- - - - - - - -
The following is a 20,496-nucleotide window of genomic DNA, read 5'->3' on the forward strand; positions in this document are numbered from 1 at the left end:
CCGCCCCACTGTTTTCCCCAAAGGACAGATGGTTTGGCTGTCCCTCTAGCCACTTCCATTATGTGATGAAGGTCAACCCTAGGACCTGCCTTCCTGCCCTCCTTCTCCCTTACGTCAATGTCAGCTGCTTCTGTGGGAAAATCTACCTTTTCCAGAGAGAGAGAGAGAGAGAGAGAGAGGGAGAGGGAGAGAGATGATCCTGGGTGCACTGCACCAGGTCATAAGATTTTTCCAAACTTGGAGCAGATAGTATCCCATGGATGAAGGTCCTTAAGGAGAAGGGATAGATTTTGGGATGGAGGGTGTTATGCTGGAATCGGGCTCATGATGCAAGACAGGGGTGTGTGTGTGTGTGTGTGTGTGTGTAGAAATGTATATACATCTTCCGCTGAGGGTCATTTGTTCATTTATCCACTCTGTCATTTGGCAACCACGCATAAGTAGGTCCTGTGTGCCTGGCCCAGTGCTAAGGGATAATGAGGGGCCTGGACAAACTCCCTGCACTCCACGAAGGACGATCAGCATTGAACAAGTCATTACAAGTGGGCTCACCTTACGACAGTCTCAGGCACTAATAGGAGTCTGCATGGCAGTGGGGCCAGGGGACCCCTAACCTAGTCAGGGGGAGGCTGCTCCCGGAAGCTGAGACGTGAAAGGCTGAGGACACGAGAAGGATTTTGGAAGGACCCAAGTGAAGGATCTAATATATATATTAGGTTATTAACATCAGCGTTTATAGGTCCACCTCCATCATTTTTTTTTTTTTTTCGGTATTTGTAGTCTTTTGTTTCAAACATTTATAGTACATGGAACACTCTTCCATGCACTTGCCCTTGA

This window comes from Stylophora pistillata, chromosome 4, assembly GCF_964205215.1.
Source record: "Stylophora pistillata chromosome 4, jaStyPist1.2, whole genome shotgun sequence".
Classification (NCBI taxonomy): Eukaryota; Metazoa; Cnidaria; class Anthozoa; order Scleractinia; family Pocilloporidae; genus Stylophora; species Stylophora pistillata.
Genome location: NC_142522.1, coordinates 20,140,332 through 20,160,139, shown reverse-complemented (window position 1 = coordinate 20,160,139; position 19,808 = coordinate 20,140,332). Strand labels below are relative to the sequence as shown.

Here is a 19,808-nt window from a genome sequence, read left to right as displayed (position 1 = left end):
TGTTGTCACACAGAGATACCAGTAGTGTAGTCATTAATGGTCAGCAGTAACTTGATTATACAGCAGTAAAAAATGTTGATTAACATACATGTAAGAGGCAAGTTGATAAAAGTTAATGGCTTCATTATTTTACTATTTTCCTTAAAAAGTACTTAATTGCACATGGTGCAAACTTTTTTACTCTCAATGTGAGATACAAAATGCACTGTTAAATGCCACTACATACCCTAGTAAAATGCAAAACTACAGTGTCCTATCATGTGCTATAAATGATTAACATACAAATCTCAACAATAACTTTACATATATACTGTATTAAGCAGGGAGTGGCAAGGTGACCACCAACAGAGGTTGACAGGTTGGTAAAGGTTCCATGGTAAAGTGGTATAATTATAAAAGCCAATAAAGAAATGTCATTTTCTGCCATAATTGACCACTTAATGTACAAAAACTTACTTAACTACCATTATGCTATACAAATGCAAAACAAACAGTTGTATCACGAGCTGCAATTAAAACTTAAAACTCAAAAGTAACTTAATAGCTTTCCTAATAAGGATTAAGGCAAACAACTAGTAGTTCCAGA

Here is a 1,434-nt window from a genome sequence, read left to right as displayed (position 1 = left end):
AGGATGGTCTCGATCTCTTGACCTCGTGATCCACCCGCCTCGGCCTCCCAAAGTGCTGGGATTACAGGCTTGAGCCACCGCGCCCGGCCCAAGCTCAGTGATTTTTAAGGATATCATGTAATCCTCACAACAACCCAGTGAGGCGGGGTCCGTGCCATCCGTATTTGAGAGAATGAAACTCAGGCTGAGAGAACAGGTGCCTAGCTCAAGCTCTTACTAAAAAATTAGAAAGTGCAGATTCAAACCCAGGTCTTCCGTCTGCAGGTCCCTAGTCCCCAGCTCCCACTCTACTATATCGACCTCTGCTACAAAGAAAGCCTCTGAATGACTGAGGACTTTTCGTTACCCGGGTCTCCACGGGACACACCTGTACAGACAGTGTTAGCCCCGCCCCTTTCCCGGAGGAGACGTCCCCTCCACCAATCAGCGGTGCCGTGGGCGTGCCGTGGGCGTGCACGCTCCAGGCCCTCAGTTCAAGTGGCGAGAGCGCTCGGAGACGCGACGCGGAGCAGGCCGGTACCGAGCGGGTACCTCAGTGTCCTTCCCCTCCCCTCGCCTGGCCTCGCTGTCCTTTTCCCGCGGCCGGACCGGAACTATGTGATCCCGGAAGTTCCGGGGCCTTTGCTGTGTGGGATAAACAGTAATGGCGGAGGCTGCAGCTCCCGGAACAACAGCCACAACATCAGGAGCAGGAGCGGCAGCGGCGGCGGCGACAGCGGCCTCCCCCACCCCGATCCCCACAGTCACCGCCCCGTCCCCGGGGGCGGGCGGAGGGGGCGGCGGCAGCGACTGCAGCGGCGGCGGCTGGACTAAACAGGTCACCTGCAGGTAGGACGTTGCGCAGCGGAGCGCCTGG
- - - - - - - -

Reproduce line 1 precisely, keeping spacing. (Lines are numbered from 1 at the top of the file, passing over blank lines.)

The following is a 20,496-nucleotide window of genomic DNA, read 5'->3' on the forward strand; positions in this document are numbered from 1 at the left end: